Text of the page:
New group home breaks ground in Warrenton
GROUP HOME: Linda Reid and Marilyn McCombe put on hard hats at a groundbreaking for a group home on Millfield Drive in Warrenton. --Staff photo/Randy Litzinger
Within the next month or two, the foundation will be poured for construction of a group home in Warrenton.
Four adults in their 40s and 50s, who are moderately to severely intellectually disabled, will live in the house. Some of the Home's new residents may also be physically disabled.
A staff member will be on-site around the clock. This requirement will create six to seven new jobs, said Brian Duncan, executive director of Rappahannock Rapidan Community Services (RRCS).
The 4,000-square-foot house will be located on about one-third of an acre in a subdivision at 7829 Millfield Drive, near where Millfield Drive dead-ends, and across the street from Heritage Presbyterian Church.
The structure will be a one-story brick building with a varied roof-line, said Duncan. RRCS will own and operate the home.
Neighbors have mixed reactions.
Between them, Tara Dekker and Chelsea Tippett have four children under the age of 6. They are concerned about their children's safety while playing outside.
On the other hand, Chuck Mason is comfortable with the prospect of intellectually disabled neighbors. When the concept was presented to the Fauquier Board of Supervisors about two years ago, Mason attended to speak in favor of the group home.
"I alienated my neighbors by saying it was OK," said Mason.
Marilyn McCombe and Linda Reid also supported the group home at the board of supervisors' meeting.
McCombe is president of The Arc of North Central Virginia, and Reid is a member. The Arc provides information and advocates for people with intellectual and developmental disabilities.
There was a lot of opposition from neighbors at the meeting, said Reid.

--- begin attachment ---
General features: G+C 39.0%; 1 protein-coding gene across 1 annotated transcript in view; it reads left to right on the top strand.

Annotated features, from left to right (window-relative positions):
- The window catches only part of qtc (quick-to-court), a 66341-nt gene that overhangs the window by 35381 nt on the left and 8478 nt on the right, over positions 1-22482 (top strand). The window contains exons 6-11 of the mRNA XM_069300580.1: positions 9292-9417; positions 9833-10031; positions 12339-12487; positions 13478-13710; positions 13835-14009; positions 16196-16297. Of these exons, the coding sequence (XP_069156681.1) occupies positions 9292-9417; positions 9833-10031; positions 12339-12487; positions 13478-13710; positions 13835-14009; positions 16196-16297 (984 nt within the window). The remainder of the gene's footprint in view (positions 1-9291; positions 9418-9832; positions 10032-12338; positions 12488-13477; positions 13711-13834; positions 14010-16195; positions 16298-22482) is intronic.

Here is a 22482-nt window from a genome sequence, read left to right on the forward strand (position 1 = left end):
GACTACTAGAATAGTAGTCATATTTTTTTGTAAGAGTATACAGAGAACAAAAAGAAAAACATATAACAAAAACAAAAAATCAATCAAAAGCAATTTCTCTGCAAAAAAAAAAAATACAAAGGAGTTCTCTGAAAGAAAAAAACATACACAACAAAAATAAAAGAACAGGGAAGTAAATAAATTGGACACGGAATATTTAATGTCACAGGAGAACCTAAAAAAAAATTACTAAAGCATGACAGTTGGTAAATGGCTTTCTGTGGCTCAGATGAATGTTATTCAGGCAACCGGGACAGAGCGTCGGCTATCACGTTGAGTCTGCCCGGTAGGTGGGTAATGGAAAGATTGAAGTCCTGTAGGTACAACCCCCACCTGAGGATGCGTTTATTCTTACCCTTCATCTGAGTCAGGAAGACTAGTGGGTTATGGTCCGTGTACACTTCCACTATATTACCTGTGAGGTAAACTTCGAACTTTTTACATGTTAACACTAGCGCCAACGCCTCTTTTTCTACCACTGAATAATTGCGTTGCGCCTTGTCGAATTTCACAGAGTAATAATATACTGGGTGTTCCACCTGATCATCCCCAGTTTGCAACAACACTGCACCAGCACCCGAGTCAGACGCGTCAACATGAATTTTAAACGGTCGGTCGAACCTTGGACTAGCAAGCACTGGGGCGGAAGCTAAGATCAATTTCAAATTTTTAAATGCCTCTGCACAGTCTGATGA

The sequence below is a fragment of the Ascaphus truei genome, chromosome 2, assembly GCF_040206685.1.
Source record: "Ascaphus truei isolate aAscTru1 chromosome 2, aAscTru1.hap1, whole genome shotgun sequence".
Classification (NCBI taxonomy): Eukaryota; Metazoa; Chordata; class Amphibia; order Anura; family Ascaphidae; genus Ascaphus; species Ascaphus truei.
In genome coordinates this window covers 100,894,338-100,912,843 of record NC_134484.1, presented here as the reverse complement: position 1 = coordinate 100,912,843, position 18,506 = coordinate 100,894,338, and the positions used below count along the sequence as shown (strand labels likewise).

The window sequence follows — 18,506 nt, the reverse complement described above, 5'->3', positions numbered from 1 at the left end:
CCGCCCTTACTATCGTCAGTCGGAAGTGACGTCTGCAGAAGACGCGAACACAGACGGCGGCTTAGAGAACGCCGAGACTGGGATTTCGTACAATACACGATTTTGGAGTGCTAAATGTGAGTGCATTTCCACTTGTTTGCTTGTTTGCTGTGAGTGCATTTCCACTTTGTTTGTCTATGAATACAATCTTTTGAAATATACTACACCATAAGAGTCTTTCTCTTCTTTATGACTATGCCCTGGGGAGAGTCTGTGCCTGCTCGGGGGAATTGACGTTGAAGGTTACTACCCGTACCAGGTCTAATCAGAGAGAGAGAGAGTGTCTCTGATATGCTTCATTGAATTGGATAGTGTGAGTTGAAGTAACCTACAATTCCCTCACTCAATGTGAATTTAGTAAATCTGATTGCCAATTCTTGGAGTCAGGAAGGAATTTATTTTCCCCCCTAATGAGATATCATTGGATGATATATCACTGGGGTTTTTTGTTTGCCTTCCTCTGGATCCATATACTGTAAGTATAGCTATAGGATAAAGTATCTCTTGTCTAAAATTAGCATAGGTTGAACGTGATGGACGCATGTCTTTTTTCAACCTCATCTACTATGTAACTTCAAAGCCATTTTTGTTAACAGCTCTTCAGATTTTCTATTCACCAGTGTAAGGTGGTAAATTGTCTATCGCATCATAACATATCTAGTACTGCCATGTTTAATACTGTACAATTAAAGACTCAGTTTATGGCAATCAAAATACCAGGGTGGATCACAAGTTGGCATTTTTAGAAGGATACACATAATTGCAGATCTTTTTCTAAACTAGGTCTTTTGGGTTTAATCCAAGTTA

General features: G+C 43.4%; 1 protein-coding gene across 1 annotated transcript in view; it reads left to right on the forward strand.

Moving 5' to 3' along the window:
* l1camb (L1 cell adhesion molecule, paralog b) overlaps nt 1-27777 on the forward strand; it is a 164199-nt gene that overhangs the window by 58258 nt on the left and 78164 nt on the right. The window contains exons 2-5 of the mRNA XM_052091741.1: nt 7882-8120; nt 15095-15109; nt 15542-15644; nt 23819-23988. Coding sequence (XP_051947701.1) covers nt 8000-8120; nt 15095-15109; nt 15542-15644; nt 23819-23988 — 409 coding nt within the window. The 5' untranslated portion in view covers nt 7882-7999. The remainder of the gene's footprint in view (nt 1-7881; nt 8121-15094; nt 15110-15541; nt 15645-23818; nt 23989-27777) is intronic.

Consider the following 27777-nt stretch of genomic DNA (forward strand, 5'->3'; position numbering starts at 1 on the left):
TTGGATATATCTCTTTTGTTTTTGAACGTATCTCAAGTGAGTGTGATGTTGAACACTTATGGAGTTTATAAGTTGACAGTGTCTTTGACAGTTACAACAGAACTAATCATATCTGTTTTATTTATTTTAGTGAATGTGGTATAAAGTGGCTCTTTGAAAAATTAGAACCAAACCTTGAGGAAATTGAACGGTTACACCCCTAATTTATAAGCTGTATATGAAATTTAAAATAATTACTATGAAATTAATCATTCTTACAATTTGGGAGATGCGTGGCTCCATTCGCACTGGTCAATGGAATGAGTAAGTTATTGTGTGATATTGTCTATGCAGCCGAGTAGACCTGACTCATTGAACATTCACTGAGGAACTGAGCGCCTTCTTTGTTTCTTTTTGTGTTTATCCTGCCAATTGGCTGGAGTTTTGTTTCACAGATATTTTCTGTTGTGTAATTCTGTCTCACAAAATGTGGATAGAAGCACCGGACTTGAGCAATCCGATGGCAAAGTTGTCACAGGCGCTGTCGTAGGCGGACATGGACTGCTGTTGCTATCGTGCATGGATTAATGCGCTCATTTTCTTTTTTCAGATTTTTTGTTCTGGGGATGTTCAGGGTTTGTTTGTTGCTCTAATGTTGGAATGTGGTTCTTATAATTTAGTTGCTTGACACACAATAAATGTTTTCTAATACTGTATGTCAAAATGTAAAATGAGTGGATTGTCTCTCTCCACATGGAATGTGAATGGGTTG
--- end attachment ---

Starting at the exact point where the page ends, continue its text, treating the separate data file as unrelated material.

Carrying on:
"When you advocate for people with disabilities, that's what you face," McCombe said.
Duncan met with a community group two years ago.
Reid plans to hold a gathering for the neighborhood in the spring at Heritage Presbyterian Church. There residents will have the opportunity to get answers to questions.
"Awareness is the first step toward acceptance," Reid said.
The four residents will hail from the five-county region served by RRCS -- Fauquier, Rappahannock, Culpeper, Orange and Madison -- and either live in an institution like the Central Virginia Training Center or would typically be a candidate for one. They may have family in the area.
Compared to a training center, these smaller programs provide better care, Duncan said. Residents will participate in activities away from the home. They may work in a sheltered workshop.
The group home is part of an overall movement in Virginia to transition adults out of training center facilities to community-based environments.
In 2011, Gov. Robert McDonnell received a letter from the U.S. Department of Justice (DOJ), stating that Virginia violated the Americans with Disabilities Act by not offering services to those with intellectual and developmental disabilities "in the most integrated setting appropriate to their needs." And, the letter cited Virginia for "needless and prolonged institutionalization" in training centers.
Furthermore, the letter described a lengthy waiting list for community-based services, including 3,000 people whose need was "urgent."
The DOJ examined Virginia because of its history of having a dramatically higher percentage compared to the rest of the nation of people being cared for in facility systems rather than community-based, Duncan said.
Part of the settlement agreement that Virginia made with the DOJ was to enhance community-based programs.
Toward this end, the Virginia General Assembly established a trust fund to increase the number of group homes in the state. Financing for Warrenton's group home comes from this fund, said Duncan.
According to the DOJ, the average cost of housing an individual in a training center is $194,000 annually. In comparison, it costs $76,400 in the community.
A ground-breaking event for the home took place Dec. 13. Duncan expects it to be ready for occupancy by July or August 2013.
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